Arithmetic operations in Excel are really easy to do, and in some ways, intuitive. Take, for instance, multiplication. There are two main ways to perform a multiplication task in Excel. One is to use the multiplication operator, or asterisk (*), and the other is to use the PRODUCT function.

In this article, we’ll explore in detail how to multiply in Excel.

## Multiply using the asterisk

The asterisk is used basically the same way as the standard mathematical multiplication symbol. It’s placed between the numbers being multiplied. Of course, this is considered a formula, and in Excel, we start formulas with an equal sign.

Download your free multiplication practice file!

Use this free Excel file to practice along with this multiplication tutorial.

### Multiply explicit values

The quickest way to multiply 3 by 5 is to just type:

`=3*5`

When you hit enter, the product of the two numbers is displayed in the cell, but you can still view the formula that was entered by looking at the Formula Bar when that cell is the active cell.

This principle holds true when multiplying several numbers.

`=3*5*6`

### Multiply using cell references

There may be other times when you have data in a cell and you want to make reference to that data when performing a multiplication operation.

Below, the cost of each crate of produce can be calculated by multiplying the price per kilogram by the number of kilograms in each crate.

We would substitute cell references for each value, either by typing in the cell references using each cell’s unique name (column first, row next convention), or by clicking on each cell while maintaining the format of Excel formulas. The price for one kilogram of apples is shown in cell B2, and the number of kilograms in a crate of apples is located in cell C2.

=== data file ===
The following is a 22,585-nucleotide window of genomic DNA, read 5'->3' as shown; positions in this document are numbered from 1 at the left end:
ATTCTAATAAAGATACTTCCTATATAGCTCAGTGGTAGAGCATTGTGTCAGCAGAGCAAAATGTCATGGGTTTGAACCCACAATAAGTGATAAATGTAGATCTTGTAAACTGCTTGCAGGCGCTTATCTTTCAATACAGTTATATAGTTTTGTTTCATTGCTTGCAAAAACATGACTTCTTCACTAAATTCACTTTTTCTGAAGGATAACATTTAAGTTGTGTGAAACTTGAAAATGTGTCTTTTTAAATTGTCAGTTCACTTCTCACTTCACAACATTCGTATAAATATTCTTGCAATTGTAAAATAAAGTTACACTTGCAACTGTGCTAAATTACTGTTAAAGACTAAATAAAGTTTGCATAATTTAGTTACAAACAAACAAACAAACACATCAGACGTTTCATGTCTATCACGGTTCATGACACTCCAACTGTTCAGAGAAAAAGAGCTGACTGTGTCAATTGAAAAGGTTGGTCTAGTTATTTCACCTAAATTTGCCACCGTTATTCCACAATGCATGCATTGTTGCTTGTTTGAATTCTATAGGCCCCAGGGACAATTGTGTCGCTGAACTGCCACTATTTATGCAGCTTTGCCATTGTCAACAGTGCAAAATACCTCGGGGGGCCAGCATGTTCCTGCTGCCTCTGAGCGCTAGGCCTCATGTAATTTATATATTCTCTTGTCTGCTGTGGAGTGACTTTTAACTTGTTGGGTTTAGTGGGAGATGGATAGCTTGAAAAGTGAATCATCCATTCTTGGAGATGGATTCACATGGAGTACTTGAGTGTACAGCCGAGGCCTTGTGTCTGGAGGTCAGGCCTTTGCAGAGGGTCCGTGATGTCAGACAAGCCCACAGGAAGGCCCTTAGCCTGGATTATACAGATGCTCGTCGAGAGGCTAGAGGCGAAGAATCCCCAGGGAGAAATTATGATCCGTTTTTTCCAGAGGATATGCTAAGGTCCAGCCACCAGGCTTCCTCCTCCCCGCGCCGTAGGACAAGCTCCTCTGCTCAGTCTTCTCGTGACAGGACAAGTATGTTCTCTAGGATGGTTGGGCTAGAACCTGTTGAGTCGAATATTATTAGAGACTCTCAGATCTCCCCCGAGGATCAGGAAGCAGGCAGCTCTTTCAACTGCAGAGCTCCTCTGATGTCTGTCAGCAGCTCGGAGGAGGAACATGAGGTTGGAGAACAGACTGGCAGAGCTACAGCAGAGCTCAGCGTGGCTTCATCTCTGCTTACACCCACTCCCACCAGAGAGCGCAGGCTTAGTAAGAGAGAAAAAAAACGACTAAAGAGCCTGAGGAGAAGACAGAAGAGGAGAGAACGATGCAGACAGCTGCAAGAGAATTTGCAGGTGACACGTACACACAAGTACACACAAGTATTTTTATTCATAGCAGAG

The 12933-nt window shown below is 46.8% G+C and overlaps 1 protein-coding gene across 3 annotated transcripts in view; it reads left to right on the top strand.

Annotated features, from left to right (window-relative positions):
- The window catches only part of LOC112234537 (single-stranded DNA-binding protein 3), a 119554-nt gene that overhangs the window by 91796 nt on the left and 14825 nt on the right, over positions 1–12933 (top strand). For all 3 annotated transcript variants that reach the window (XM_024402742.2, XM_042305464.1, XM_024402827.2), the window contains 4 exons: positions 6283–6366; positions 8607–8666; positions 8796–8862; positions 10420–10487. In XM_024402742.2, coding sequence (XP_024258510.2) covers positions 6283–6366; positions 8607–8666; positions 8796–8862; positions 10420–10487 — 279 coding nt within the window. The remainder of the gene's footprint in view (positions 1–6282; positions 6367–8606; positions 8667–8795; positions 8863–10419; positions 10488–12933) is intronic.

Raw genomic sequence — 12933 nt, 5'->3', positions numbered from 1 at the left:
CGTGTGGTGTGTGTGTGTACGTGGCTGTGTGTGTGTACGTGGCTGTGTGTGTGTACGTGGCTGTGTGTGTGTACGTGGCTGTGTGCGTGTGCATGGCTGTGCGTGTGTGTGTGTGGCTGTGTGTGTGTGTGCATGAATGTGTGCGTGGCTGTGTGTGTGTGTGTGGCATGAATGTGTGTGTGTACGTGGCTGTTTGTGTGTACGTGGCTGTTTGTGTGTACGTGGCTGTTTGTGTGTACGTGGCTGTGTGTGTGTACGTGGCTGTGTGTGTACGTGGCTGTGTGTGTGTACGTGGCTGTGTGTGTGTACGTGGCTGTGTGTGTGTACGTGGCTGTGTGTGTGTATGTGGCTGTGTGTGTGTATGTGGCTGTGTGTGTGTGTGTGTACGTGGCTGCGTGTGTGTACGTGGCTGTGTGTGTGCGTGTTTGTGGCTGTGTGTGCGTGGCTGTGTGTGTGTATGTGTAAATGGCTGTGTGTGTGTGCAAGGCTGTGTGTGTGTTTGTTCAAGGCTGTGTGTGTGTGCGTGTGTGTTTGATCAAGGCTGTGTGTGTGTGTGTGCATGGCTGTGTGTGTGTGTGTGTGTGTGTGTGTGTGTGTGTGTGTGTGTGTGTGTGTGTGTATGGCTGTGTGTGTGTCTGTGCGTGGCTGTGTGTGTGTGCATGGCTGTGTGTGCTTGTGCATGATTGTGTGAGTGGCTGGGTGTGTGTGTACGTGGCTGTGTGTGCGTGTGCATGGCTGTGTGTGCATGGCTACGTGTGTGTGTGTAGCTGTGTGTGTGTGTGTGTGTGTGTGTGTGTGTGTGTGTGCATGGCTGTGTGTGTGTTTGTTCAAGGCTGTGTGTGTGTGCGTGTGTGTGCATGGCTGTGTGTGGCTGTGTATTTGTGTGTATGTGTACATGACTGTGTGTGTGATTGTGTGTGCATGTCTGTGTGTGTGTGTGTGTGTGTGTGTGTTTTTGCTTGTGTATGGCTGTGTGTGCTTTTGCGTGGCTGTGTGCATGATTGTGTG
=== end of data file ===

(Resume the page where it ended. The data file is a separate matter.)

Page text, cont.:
`=B2*C2`

The formula is entered in cell D2, which then displays the product of the values in the two cells.

### Multiply cell references by a constant number

#### Using an explicit value

The above principle can also be used to multiply cells in a column or row by a constant number.

`=B2*100`

The same copying action is used to multiply each value in column B by 100.

#### Using absolute cell referencing

Sometimes it’s advantageous to enter the constant value in a single cell, and anchor that cell reference by using absolute cell referencing.

`=B2*$C$1`

By entering the constant in cell C1 and then placing dollar signs before the column and row numbers in the cell C2 formula, the reference to cell C1 will not be changed if the formula is copied to any other cell.

This way, there is only one step needed if an adjustment to that value needs to be made in the future. If we change the value in C1 to 50, then voila! All the cells referencing multiplication by cell C1 will be updated to multiply by 50.

### Multiply by a percentage

We can find the percentage of a value by multiplying either the explicit value or cell reference by either the percentage or its equivalent decimal.

`=33.75*8%`

or

`=D2*0.08`

## Multiply one column by another

### Method 1 - Manually

Formulas can be replicated in the cells below by dragging the fill handle to copy the formula in cell D2 to cells D3 to D5.

In the example above, the value in each row will be multiplied by the value in the corresponding column. This action copies the relative formula and not the values themselves, because references in Excel are relative by default.

To multiply the contents of an entire column by another one, you could also enter: